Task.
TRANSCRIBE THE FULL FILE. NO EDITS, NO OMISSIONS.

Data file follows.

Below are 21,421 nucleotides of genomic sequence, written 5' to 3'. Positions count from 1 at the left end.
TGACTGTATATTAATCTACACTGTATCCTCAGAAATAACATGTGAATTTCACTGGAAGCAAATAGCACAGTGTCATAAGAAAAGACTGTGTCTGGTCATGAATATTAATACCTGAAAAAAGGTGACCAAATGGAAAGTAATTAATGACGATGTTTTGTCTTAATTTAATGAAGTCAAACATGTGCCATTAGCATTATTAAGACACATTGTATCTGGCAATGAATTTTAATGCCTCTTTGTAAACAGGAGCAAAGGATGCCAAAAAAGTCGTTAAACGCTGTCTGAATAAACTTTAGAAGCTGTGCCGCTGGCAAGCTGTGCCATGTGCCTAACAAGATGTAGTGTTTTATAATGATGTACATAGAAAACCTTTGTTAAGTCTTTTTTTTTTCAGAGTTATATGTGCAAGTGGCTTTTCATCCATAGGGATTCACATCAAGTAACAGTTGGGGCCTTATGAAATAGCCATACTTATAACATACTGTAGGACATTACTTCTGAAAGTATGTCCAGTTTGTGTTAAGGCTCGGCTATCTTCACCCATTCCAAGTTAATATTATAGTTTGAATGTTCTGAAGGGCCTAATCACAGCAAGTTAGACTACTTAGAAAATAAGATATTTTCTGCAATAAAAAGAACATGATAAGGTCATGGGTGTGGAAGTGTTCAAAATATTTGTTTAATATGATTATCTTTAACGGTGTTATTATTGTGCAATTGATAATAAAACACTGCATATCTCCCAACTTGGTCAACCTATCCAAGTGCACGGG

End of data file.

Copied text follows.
Below are 21,421 nucleotides of genomic sequence, written 5' to 3'. Positions count from 1 at the left end.
TGACTGTATATTAATCTACACTGTATCCTCAGAAATAACATGTGAATTTCACTGGAAGCAAATAGCACAGTGTCATAAGAAAAGACTGTGTCTGGTCATGAATATTAATACCTGAAAAAAGGTGACCAAATGGAAAGTAATTAATGACGATGTTTTGTCTTAATTTAATGAAGTCAAACATGTGCCATTAGCATTATTAAGACACATTGTATCTGGCAATGAATTTTAATGCCTCTTTGTAAACAGGAGCAAAGGATGCCAAAAAAGTCGTTAAACGCTGTCTGAATAAACTTTAGAAGCTGTGCCGCTGGCAAGCTGTGCCATGTGCCTAACAAGATGTAGTGTTTTATAATGATGTACATAGAAAACCTTTGTTAAGTCTTTTTTTTTTCAGAGTTATATGTGCAAGTGGCTTTTCATCCATAGGGATTCACATCAAGTAACAGTTGGGGCCTTATGAAATAGCCATACTTATAACATACTGTAGGACATTACTTCTGAAAGTATGTCCAGTTTGTGTTAAGGCTCGGCTATCTTCACCCATTCCAAGTTAATATTATAGTTTGAATGTTCTGAAGGGCCTAATCACAGCAAGTTAGACTACTTAGAAAATAAGATATTTTCTGCAATAAAAAGAACATGATAAGGTCATGGGTGTGGAAGTGTTCAAAATATTTGTTTAATATGATTATCTTTAACGGTGTTATTATTGTGCAATTGATAATAAAACACTGCATATCTCCCAACTTGGTCAACCTATCCAAGTGCACGGG